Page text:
Fire Note Says: 2 succeeds with the writing skills and delivery of Tom Petty.
Album Review: One of the challenges that artists fortunate enough to have a long and fruitful career have to face is how does one keep their work fresh, inspiring and entertaining for themselves and for their audience. If you keep repeating the formula of your earliest success, people grow tired and resistant to that paint by numbers approach, but if you go off on too many creative tangents you risk losing what attracted fans to you in the first place.
For Tom Petty the response to those challenges has come in many forms: working with different producers; stepping away from his long-time band The Heartbreakers to make solo albums; joining the super-group the Traveling Wilburys with George Harrison, Bob Dylan, Roy Orbison and Jeff Lynne; sing a few duets with Stevie Nicks; serve as the back up band for a Johnny Cash album; and, in this case, reform your early band before you got successful and record with some old friends.
In 2008, Petty regrouped Mudcrutch, his band that started in 1970 and led to his move from Gainesville, FL to LA to begin his recording career. Petty invited guitarist Tom Leadon (his brother Bernie had played on early albums with the Eagles), and drummer Randall Marsh, to reunite with guitarist Mike Campbell and keyboard player Benmont Tench who had gone along with him to form the Heartbreakers.
Mudcrutch had recorded a number of singles in the early ‘70’s but never released a full album before breaking up, and the first self-titled release from the regrouped friends gave them a chance to recover some of their old lost songs and work on some new things together. The result is a Southern rock stew, wedding all the influences that was shaping American bands in those early days, with some country rock (“Shady Grove,” “Queen of the Go-Go Girls”), Lynyrd Skynyrd leaning rockers (“Lover of the Bayou”) and the kind of mainstream mid-American rock that would become Petty’s bread and butter.
Now 8 years, later these same 5 players have reconnected to produce 2, a more focused and mature collection that benefits from a more collaborative spirit. While Petty is still the dominant presence here, and much of the record benefits from his strong songwriting, the arrangements and production bring the talents of his companions to the fore in a timely fashion.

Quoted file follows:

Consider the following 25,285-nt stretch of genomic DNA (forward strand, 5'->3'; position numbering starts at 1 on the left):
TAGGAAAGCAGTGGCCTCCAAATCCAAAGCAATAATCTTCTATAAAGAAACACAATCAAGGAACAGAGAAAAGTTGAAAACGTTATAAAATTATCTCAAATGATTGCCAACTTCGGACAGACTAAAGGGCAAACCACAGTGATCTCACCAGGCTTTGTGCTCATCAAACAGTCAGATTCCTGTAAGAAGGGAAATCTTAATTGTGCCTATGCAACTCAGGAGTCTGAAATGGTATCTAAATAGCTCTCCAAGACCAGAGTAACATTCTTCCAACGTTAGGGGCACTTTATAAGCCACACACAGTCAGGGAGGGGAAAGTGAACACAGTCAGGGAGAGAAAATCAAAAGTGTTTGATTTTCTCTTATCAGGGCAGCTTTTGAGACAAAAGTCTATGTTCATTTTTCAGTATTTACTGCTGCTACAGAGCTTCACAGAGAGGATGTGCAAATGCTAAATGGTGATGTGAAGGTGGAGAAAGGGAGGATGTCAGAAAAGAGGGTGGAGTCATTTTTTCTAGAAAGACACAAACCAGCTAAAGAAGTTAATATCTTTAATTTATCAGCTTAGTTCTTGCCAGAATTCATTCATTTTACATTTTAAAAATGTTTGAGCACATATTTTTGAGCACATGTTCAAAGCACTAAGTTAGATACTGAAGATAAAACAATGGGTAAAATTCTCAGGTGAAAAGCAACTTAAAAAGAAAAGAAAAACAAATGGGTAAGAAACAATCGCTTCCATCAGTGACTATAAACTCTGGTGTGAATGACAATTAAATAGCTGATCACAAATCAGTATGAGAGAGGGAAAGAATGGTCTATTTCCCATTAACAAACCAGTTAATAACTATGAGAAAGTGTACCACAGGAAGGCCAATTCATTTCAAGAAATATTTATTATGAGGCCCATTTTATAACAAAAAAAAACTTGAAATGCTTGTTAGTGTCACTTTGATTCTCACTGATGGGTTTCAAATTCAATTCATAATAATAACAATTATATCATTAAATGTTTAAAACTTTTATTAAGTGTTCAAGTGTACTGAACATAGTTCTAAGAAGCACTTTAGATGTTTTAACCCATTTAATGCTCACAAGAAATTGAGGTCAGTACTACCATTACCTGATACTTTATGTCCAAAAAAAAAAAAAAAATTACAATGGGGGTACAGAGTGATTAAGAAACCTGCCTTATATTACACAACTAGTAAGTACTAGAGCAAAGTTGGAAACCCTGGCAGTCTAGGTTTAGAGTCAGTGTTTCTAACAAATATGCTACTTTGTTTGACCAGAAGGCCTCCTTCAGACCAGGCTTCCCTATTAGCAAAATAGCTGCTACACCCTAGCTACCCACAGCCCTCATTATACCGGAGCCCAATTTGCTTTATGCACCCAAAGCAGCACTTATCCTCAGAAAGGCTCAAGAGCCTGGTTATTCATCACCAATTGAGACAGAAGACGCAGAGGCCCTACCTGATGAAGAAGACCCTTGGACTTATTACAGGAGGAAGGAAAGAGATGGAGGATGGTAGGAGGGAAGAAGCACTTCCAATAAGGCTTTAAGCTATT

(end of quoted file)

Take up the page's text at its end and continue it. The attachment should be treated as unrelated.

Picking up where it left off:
Drummer Randall Marsh wrote and sings “Beautiful World,” which has a crisp Brit-pop feel and a chorus hook that relies on a harmony vocal with Petty, and some sweet guitar lead from Campbell. Tom Leadon wrote and sings “The Other Side of the Mountain,” the disc’s one country leaning track, which features Herb Pederson on banjo and harmony vocal. Benmont Tench brings “Welcome to Hell” to the proceedings, a barrelhouse piano driven boogie that he sings as well. Mike Campbell, Petty’s long-time right arm and lead guitarist, writes and sings the fast, rock & roller, “Victim of Circumstance,” sounding a lot like Petty, while letting Leadon contribute the guitar solo for a change of pace.
But the weight of this effort rests ably on the writing skills and delivery of Tom Petty, which is not a bad thing. “Trailer” is a fun, standard issue Petty pop/rocker with the singer also on harmonica, celebrating living in a house with wheels. While “I Forgive It All” is an acoustic guitar ballad, there are plenty of great Petty rockers, like “Dreams of Flying,” with some wonderful soloing from Campbell, “Save Your Water” and “Hungry No More,” and “Beautiful Blue” is a haunting ballad that his inspired soloing from Campbell, Tench and company… it’s a keeper.
Mudcrutch 2 is a stronger outing than the band’s debut, but relies on that early artistic chemistry between Tom Petty and these fine players and singers. They may have grown up dancing “to Lynyrd Skynyrd,” as he sings in “Trailer,” but they have made their own way, creating a stirring sound of America’s heartland.
Key Tracks: “Dreams of Flying” / “Beautiful World” / “Victim of Circumstance”
Artists With Similar Fire: Bruce Springsteen / Bob Dylan / The Eagles
– Reviewed by Brian Q. Newcomb